New offensive coordinator Nate Hackett has almost certainly dumbed-down the offense for Manuel a bit in his rookie season. Hackett ran a fast-paced offense at Syracuse with Nassib and will bring that style to the Bills with an even more athletic guy in Manuel.
The offense will be simple from the start, as it was with Robert Griffin III and Russell Wilson last year. As the season progressed the two rookie phenoms were asked to do more as opponents were forced to gameplan more for them.
I was asked during a radio spot last week about the prospects of Manuel starting Week 1 against the New England Patriots. Treading as carefully as I could with the answer, I think it is best for Manuel to begin the season on the bench and get worked in if the team is floundering.
This might not be the most popular opinion due to the fact that Manuel was drafted in the first round and three rookie quarterbacks played very well from the start last season. Starting rookie quarterbacks is a discussion that will go on until the end of time, but last year's crop is certainly making the case for immediate playing time.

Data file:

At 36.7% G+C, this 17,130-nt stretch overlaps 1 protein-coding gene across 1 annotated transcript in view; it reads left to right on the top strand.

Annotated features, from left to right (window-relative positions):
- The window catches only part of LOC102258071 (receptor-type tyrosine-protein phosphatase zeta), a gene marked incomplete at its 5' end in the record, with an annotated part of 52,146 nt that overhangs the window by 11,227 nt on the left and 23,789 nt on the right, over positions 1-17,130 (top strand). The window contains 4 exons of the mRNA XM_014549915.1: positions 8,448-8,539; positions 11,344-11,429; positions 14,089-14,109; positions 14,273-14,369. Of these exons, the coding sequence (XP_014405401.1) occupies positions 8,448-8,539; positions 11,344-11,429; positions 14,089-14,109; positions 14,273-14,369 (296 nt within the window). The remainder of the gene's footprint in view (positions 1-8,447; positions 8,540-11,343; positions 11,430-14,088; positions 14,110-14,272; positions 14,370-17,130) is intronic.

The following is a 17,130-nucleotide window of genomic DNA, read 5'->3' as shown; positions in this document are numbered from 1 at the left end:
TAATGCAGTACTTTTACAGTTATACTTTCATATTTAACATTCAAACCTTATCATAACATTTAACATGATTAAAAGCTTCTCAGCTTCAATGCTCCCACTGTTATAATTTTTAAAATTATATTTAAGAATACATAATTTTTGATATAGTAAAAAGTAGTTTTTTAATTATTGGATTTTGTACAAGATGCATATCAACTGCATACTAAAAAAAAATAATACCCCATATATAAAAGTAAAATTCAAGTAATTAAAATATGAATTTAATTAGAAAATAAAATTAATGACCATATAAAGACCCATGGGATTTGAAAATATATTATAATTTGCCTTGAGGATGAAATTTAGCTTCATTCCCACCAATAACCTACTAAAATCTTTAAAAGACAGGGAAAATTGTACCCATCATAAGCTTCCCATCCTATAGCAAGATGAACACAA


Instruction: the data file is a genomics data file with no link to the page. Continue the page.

Doug Marrone has said Manuel "has done better [as a rookie] than any of the other organizations I have been a part of," according to Michael David Smith of Pro Football Talk. Which is nothing more than a coach talking up his top draft pick. Marrone has also commented numerous times in post-practice interviews that he is happy with the way that Manuel is developing with each rep, but that doesn't mean he will be ready to start from day one.
Expectations may be that high and Manuel has the head on his shoulders to meet them, but the progression of being a top quarterback goes beyond all of the hype. Manuel's readiness for the spotlight does not just pertain to potential success he may have on the field, but also how he will handle the failure.
For the spotlight is always hottest when things are not going well. Just ask Mark Sanchez or Ryan Leaf. The mistakes will come in bunches for Manuel should he become a face of the Bills during his rookie season and Manuel's progression will have more to do with how he handles adversity compared to wins and losses.
The stage is set and the spotlight shining. Now we are waiting for the act to begin.
Like the new article format? Send us feedback!